If ER=EPR is right, Tom has in fact not died, but actually traveled through the wormhole connecting Bob and Alice’s entangled photons. In a thoroughly elaborate mathematical demonstration, Susskind and Zhao describe how this works. A key point is that the process of teleporting quantum information requires the communication of ordinary information through standard channels: To teleport one quantum bit (or qubit) of information, Alice must send Bob at least two ordinary bits of information by slower-than-light signaling of some sort. So there is no “instantaneous” spooky action at a distance going on, as some common misinterpretations suggest.
Susskind and Zhao admit that it is not very likely that Alice and Bob will ever venture into space to find two suitably connected black holes, let alone persuade somebody named Tom to come along. But it is possible to imagine a laboratory facsimile of such a paired black hole arrangement. Perhaps some clever condensed matter physicists could devise two “large shells of matter” that would mimic the properly weird gravitational spacetime geometry needed for the job. These shells would be connected by a wormhole, so Alice and Bob could jump in (they would have to “merge themselves with the matter forming the shells”) and meet “in some place outside ordinary spacetime.” But they still would not be able to inform anyone in the outer world of their success. Alice would have to induce Tom to merge with one of the shells so she could teleport him to Bob.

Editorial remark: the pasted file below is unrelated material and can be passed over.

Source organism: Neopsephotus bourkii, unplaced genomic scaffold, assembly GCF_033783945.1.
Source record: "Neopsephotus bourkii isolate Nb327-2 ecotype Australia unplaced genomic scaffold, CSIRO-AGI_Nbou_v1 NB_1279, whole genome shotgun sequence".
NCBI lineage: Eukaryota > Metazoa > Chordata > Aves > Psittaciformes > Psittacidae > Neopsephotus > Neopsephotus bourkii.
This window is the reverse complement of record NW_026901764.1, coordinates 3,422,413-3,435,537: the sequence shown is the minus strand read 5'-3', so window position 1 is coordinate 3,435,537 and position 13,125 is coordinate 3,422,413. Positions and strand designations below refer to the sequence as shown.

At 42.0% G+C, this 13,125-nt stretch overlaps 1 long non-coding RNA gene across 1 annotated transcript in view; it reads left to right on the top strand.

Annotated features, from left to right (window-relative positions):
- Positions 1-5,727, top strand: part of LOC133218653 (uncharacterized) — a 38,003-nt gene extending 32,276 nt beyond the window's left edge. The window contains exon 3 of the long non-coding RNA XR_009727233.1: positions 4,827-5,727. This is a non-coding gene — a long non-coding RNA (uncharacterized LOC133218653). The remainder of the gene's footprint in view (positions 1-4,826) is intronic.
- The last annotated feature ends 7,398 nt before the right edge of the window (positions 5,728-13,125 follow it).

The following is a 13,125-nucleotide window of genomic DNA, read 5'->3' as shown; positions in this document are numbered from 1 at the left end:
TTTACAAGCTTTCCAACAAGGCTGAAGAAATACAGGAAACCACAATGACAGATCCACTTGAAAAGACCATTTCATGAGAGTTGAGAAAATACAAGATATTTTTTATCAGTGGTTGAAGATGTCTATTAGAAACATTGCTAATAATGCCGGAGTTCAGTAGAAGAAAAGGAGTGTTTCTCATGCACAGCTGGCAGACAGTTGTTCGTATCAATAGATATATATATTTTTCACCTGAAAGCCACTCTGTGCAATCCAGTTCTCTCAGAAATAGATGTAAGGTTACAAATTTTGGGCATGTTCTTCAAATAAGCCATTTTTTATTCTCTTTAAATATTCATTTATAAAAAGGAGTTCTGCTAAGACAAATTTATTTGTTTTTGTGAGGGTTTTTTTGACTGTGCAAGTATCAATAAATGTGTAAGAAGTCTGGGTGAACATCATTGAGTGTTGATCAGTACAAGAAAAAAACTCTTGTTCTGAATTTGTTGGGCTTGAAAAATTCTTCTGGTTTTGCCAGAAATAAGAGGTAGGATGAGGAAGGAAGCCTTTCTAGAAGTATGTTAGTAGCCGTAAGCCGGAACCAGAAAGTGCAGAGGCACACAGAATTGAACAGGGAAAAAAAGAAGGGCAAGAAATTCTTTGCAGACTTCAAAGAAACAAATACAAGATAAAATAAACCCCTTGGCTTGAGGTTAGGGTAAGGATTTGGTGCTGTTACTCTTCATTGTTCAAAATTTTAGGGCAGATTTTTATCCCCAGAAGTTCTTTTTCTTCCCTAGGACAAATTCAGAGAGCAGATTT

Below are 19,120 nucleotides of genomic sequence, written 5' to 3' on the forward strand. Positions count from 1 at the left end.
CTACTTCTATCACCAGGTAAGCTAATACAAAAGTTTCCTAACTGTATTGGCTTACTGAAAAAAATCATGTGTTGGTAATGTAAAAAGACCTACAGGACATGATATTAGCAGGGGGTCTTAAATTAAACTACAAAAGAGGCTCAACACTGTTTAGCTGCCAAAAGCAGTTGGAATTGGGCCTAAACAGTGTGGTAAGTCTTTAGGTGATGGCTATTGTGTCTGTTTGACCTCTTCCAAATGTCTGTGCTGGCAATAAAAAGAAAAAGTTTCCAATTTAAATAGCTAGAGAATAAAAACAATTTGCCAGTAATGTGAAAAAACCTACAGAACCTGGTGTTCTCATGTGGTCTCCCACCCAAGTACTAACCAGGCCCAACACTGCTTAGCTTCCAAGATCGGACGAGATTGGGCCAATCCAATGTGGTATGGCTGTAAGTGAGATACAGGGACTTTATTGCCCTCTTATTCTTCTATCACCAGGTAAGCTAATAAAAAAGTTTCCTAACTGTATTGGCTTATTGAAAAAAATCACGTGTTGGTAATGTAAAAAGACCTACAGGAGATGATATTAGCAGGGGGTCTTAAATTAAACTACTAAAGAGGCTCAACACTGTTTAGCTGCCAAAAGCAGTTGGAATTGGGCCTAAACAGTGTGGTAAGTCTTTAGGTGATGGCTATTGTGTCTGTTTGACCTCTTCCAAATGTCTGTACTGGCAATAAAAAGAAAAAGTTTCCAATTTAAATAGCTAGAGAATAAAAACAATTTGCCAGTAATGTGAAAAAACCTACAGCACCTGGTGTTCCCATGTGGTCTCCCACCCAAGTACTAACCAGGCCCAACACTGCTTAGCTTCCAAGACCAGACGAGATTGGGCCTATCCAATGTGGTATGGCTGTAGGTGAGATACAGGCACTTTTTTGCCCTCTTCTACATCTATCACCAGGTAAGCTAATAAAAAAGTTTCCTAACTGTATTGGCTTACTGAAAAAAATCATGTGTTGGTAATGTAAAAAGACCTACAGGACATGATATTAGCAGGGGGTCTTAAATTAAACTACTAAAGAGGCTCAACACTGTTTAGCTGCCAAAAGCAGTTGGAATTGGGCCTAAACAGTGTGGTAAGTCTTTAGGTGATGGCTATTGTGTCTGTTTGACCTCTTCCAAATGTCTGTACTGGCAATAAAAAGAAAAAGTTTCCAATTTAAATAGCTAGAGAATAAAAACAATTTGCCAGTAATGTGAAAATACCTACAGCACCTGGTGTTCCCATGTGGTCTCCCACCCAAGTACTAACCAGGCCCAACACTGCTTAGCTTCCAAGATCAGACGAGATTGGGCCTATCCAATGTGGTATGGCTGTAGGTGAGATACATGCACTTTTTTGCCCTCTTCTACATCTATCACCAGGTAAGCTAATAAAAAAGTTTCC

“When Tom emerges out of … Bob’s shell, he will recall everything he encountered, and can confirm that he really did traverse the wormhole,” Susskind and Zhao contend.
On the other hand (and this seems more promising), two quantum computers could be entangled to simulate wormhole travel. Simulating a real person would require quantum computers of unimaginably huge memory storage capacity. But with a 100-qubit quantum computer (much larger than anything available in labs today, but thinkable), a teleportee of 10 qubits could be sent through the wormhole. Small variations in the initial state of the teleportee would enable the computers to detect how it reacted to conditions in the wormhole, thereby providing the evidence needed to verify the wormhole’s existence, confirming that ER=EPR.
“There does not seem to be an in-principle obstruction to laboratory teleportation through the wormhole,” Susskind and Zhao say. “On the face of it this seems somewhat fantastical, but given that the lab is part of a quantum-gravitational world in which ER=EPR, the conclusion seems inevitable.”
As would be the subsequent book about the adventure. Forget Alice. It would be called Tom Through the Wormhole. Feed your head with that, White Rabbit.
Follow me on Twitter: @tom_siegfried